JANUARY 2018 | ISSUE NO.2
COVER: MASAMICHI KAGAYA
MASAMICHI KAGAYA ADRIENNE LEE ANDY STOUT FLAMINIA REPOSI FINLAY BOWMAKER KARAN SARNAIK SHASHWAT SHANKAR STU MODH VLADA ATTALI YI CHENG LEE
PROPAAH is a quarterly published online magazine that aims to provide a platform to young photographers to showcase their ongoing and completed photography projects. It will also serve as an inspiration resource for anyone seeking to further their visual education in photography genres like fashion, documentary and fine art and embark on their personal journey in the complex photography market.
Director - Taushik Mandal Artistic Director - Akashdeep Ghosh Advisor - Claire Saint Jean E-mail : email@example.com Submissions : firstname.lastname@example.org
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CONTENTS PAGE 6 AUTORADIOGRAPH An interview with Masamichi Kagaya, an award wining Japanese artist who is developing a unique body of work around radiation.
PAGE 14 GENEVE-PARIS Vlada Attali
PAGE 20 HOTEL SOCIAL Andrew Stout
PAGE 28 SEWING MACHINE Yi Cheng Lee
PAGE 34 FAMILY IS FAMILY Adrienne Lee
PHOTO CREDIT: ADRIENNE LEE
CONTENTS PAGE 40 LOST IN THE CITY Shashwat Shankar
PAGE 46 PRAIRIE MADNESS Stu Modh
PAGE 54 PLEASURE TO MEAT YOU Flaminia Reposi
PAGE 62 DOPING Finlay Bowmaker
PAGE 68 ROCK GARDEN Karan Sarnaik
PHOTO CREDIT: SHASHWAT SHANKAR
AUTORADIOGRAPH MASAMICHI KAGAYA INTERVIEWED BY TAUSHIK MANDAL
Feather Namie Town, Fukushima (June 2012), 30 km from plant Radiation Level : 70 cpm
We met up with Masamichi Kagaya, an alumni from 2008 batch of Speos International Photo School, on the day of his exhbition 'Autoradiograph' at the Speos gallery. Masamichi is a Japanese artist who has won the FUJIFILM Award in Kyotographie 2017, Special Jury Award at Lianzhou Foto 2017 and had a Honorary Mention at Prix Ars Electronica 2017 for this project. Here's an excerpt from the conversation that we had.
"I want to provide the reality of the radiation through this project to the ordinary people." PAGE 6 | JANUARY 2018 | ISSUE NO.2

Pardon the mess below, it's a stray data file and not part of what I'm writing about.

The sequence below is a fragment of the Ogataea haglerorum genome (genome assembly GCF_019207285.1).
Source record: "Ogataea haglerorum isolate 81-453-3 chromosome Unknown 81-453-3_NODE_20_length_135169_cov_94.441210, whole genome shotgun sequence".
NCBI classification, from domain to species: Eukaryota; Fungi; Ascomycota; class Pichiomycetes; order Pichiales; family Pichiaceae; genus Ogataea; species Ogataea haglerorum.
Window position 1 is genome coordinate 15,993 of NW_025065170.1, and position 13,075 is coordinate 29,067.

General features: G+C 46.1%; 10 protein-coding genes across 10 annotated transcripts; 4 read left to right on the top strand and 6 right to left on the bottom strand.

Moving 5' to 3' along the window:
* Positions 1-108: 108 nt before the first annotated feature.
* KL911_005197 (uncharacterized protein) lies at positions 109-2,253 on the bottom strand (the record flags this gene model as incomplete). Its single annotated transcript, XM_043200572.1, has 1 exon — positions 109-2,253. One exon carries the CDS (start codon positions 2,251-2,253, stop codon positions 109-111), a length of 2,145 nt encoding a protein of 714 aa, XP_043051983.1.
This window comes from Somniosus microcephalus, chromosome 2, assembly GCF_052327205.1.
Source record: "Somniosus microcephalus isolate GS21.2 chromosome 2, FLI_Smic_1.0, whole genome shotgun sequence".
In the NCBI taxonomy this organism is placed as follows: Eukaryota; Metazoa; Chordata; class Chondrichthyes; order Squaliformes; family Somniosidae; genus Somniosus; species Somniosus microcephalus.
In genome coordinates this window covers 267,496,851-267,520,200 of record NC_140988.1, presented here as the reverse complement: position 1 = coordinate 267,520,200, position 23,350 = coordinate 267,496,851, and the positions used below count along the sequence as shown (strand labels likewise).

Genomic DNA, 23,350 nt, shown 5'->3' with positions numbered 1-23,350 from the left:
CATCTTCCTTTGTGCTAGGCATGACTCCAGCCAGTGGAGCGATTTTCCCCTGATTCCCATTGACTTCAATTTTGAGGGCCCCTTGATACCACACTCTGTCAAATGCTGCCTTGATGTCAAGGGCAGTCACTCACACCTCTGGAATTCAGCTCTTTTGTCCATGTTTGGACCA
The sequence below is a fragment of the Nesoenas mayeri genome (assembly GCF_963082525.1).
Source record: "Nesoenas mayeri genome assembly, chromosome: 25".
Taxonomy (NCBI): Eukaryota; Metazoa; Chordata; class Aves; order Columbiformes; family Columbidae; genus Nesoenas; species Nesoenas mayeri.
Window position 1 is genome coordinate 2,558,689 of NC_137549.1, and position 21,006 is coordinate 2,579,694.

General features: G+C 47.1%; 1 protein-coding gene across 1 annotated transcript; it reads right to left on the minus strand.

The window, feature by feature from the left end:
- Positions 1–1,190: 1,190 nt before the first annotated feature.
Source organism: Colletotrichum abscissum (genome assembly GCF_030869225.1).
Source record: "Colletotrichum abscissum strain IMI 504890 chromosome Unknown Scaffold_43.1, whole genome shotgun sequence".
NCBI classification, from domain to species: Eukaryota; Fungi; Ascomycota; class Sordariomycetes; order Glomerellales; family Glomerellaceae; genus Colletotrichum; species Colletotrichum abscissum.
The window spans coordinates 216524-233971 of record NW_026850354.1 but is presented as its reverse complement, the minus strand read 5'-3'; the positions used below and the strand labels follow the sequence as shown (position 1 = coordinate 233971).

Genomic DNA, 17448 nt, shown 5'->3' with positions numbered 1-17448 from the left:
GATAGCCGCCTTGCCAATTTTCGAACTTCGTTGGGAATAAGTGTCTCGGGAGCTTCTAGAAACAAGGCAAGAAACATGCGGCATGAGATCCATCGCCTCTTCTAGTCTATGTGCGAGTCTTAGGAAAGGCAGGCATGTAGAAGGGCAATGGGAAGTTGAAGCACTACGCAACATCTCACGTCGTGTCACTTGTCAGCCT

Cypress leaves and cones Iitate Village Fukushima (2014), 35 km from plant
Why did you decide to become a photographer?
I think nobody has the time to do this kind of
I do not consider myself to be a
and so I thought it’s my responsibility to do
photographer. I am doing this project
work, everybody is pressed for deadlines
because nobody is doing this kind of work, nobody arrived at this idea. So I thought I
I developed a 3D autoradiograph at the end
have to do this project and if you see the
of 2016 and this technique can be applied to
captions of the images, they are scientific
a wide range of samples. The photo project
descriptions and they are not like a
“Autoradiograph” is still in progress. It is not
photographic project. I want to provide the
only a collection of visual records of the
reality of the radiation through this project to
nuclear disaster but it also shows world
the ordinary people. That is my purpose.
media and scientists a new way to present
What are you after, what and why are you sharing?
and analyze radioactive contamination.
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Boot Obori, Namie Town Fukushima (October 2013), 10 km from plant Radiation Level : 260 cpm
Your favorite photographer and why?
20 years but the Japanese government
It’s difficult to choose one favorite because I
doesn’t do that even now. I wanted to show
have looked up to so many of them over the
this French system to the Japanese and I
years. So I would go with Henri Cartier
took some very beautiful pictures, where I
Bresson and Jonas Bendiksen.
came up with a way to combine fine art with journalistic meaning. Every photographer
What is your strongest memory from your time at Speos? When I was in Speos in 2009, I started my first project. It was during this time, the French natality rate was increasing while the
takes a beautiful picture but it is hard to find a meaning for the images. Through this first project I wanted proactively combine these two ways of doing photography and this was the origin of all my work.
Japanese natality rate was falling. The French government had been making an effort for
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What did you do after the school? I continued the natality project in Paris for one year and after that I returned to Japan and began working on Autoradiograph project from 2011.
Do you have a favorite photo and why? From the Autoradiograph series, the very first photo of the feather that I made is my favorite photo as this gave me the confidence to continue this project. Also, the soccer ball image was the 3D photo that I made with this technique. I cut out all the 32 faces of the ball to create this image and the result gave me a lot of satisfaction. Some may compare it to a disco ball while to others it may look like a scale model of the universe.